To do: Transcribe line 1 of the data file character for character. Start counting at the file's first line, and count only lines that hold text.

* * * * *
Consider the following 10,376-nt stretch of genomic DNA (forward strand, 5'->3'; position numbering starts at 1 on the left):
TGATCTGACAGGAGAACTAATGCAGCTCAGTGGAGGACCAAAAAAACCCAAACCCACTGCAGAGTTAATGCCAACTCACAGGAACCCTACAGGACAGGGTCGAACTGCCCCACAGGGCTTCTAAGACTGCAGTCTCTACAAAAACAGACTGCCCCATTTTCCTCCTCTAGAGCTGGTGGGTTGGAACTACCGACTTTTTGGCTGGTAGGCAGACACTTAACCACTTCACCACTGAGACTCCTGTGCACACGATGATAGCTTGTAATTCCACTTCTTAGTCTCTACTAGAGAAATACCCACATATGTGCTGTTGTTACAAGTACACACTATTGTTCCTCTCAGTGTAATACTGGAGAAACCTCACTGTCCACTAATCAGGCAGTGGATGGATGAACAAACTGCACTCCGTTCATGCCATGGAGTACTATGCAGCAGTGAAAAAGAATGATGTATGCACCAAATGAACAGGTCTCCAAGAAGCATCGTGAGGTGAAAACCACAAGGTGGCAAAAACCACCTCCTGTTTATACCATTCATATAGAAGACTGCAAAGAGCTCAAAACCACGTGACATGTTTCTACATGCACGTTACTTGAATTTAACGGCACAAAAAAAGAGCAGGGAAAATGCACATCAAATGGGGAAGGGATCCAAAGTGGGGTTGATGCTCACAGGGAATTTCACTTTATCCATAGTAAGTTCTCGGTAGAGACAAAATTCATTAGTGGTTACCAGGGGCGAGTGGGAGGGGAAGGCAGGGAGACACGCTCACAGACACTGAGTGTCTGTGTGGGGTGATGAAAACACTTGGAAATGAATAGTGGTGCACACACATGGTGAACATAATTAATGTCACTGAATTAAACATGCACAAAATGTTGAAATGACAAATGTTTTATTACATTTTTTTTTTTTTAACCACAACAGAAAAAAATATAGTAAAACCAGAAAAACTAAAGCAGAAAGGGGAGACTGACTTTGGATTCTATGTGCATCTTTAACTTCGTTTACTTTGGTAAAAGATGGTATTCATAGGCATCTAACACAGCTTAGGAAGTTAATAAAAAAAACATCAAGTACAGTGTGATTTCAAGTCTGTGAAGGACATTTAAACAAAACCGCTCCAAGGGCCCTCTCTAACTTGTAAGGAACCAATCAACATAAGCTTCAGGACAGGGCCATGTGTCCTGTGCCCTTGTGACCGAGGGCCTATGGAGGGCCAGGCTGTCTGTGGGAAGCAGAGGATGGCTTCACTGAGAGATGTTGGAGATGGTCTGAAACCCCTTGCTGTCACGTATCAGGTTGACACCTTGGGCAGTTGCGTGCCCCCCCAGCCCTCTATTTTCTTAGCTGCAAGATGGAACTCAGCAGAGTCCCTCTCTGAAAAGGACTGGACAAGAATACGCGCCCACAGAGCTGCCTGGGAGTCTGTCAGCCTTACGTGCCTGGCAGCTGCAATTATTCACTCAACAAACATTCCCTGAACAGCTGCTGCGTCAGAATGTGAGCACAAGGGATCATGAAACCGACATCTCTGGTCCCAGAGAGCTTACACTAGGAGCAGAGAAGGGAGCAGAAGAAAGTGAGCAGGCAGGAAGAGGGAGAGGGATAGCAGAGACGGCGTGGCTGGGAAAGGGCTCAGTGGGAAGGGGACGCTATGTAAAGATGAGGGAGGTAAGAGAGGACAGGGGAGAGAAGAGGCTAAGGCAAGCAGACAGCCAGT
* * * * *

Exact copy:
Consider the following 10,376-nt stretch of genomic DNA (forward strand, 5'->3'; position numbering starts at 1 on the left):